Progress, Not Perfection

What anybody wouldn’t give to be perfect, to be able to create god-level content in one go and be able to move through life (and writing) uncontested. To be able to get all green lights on the way to work, to have days where the lines in the grocery store are nonexistent and you can get in and get out, to find that perfect person and live happily ever after and all the other mundane but slightly fulfilling things in life, right?

Well, shit don’t work that way.

Now, there are things that look perfect, things that smell perfect, things that embody some aspect of perfection but there is nothing that is one hundred percent perfection. No, not even your girlfriend or boyfriend whom you love with all your heart.

So, if we can never be perfect, what are we striving for? Perfection.

Let me explain, proving people wrong is fun and ultra satisfying and doing the impossible even more so. So, when we strive for perfection, we make endless progress (which is the real goal). In life there’s this natural pull to stagnation and death, a pull to entropy (as Sam Ovens puts it), and that pull is embedded in everything we do so that the moment we stop working out, stop reading, stop meditating, stop writing, we immediately start to die a little bit until eventually we are dead.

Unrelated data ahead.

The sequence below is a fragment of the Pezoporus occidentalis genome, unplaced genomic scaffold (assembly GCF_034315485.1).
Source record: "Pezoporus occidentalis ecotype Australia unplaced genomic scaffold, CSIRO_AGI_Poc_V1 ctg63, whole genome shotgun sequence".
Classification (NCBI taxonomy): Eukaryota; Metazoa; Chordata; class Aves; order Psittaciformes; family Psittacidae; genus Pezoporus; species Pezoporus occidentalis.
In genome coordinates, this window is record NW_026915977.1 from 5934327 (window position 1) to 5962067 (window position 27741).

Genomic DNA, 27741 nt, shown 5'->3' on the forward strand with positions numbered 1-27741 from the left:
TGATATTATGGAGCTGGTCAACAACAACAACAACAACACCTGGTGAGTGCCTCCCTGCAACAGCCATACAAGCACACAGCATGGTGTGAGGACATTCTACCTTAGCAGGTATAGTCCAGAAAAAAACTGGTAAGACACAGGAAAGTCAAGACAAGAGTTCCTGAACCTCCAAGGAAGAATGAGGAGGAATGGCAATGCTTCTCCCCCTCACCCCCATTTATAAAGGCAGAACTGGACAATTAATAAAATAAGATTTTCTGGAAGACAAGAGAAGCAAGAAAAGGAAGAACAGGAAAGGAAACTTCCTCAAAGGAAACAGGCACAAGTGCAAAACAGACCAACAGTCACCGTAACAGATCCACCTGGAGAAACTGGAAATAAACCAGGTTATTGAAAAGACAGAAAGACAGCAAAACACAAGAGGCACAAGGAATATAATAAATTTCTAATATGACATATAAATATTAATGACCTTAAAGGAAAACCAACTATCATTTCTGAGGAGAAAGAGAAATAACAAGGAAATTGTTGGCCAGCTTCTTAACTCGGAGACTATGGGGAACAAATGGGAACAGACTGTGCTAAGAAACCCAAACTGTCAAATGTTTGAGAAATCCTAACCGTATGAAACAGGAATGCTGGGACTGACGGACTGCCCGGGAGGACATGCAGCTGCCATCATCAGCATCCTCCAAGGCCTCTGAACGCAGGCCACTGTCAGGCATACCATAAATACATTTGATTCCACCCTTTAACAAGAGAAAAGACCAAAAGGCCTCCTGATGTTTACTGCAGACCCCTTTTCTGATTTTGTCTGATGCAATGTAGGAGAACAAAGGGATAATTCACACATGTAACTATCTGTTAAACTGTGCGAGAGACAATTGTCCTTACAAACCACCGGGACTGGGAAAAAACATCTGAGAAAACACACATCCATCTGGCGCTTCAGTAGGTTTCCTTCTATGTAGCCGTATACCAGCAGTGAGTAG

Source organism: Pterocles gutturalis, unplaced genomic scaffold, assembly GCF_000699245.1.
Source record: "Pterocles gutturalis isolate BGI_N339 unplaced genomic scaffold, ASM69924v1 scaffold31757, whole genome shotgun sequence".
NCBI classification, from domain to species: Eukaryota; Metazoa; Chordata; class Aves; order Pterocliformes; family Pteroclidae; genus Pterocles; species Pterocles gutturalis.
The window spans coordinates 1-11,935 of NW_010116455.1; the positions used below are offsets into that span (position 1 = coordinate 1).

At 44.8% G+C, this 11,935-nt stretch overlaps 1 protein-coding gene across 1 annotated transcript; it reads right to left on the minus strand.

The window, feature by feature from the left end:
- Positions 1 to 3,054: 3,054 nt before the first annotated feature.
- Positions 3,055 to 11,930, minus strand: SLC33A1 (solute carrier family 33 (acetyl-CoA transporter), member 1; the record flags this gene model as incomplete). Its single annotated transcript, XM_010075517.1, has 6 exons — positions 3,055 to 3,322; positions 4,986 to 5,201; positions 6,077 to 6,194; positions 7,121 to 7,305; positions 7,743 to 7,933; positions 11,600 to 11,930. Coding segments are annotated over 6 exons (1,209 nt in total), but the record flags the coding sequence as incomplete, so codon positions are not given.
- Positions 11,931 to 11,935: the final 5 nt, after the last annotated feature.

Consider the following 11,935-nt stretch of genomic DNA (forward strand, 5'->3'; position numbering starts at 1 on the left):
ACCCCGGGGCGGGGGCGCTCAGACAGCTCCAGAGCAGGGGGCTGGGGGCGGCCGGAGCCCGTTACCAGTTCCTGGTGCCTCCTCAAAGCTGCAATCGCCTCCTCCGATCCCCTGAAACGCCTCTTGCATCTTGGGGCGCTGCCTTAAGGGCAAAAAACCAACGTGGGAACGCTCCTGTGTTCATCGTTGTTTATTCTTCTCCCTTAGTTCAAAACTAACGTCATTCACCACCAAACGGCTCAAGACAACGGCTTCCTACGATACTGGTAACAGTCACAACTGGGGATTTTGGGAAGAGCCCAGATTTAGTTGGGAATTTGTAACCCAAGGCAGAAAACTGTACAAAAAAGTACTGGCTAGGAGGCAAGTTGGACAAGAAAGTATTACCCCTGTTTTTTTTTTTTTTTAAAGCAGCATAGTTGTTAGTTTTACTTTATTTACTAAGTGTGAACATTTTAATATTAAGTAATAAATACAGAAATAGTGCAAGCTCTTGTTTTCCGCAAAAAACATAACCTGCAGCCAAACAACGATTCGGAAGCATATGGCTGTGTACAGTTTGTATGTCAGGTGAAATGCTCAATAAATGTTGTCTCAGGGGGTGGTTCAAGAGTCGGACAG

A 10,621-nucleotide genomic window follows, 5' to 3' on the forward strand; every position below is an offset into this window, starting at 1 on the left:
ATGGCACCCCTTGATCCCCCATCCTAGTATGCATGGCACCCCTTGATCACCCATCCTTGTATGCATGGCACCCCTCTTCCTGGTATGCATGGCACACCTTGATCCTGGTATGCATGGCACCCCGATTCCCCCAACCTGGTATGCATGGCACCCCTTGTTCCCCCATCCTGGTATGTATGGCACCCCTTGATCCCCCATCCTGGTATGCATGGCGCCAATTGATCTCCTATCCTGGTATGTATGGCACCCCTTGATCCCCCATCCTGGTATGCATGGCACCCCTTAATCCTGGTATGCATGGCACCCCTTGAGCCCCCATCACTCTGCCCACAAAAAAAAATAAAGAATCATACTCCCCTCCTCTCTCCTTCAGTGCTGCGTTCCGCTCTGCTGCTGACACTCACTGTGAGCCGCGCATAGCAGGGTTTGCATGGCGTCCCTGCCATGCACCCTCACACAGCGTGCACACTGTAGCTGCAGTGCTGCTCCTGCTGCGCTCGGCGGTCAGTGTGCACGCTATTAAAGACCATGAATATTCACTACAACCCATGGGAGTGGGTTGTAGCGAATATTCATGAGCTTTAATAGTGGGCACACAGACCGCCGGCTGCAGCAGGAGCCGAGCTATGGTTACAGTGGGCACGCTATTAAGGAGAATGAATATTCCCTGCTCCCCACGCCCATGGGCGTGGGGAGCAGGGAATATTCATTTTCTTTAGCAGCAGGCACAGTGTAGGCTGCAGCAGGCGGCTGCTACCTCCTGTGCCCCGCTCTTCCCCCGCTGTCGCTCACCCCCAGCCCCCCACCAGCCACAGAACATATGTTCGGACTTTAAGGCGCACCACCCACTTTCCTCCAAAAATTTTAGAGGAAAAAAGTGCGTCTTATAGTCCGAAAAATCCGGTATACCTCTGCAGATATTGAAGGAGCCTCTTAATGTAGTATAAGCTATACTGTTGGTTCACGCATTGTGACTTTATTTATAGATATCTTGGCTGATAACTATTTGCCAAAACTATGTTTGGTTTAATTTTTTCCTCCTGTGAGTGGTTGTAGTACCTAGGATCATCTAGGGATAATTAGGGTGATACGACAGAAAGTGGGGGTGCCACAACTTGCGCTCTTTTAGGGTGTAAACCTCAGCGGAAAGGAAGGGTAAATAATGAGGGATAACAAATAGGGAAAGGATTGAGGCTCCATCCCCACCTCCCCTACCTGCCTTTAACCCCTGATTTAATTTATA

So, when striving for perfection, you’re striving for the impossible, and when you’re striving for the impossible you make endless progress, which is the goal in the first place. You’re resisting the pull to death every step of the way until your real one, creating something you’ll be remembered for, something people will value long after you leave the earth, something your family can be proud of, a legacy.

That’s really the point of life, in a sense, reach the peak of your potential and exceed that limit or die trying. To move toward the highest version of yourself and to push existence and evolution forward in some way. To elevate mankind at large with your work, whatever it is. To reach and ideal you can look back on your deathbed and feel on last surge of pride before the grim-reaper takes your soul back to God for redistribution. One last hoorah, one last dance.

I’ll go more in-depth in the future but for now, think about it. What’s the highest vision of yourself, for yourself? What do you want out of life? Who do you want to become?

As always, that’s my spiel on the subject.

Till next week. . .

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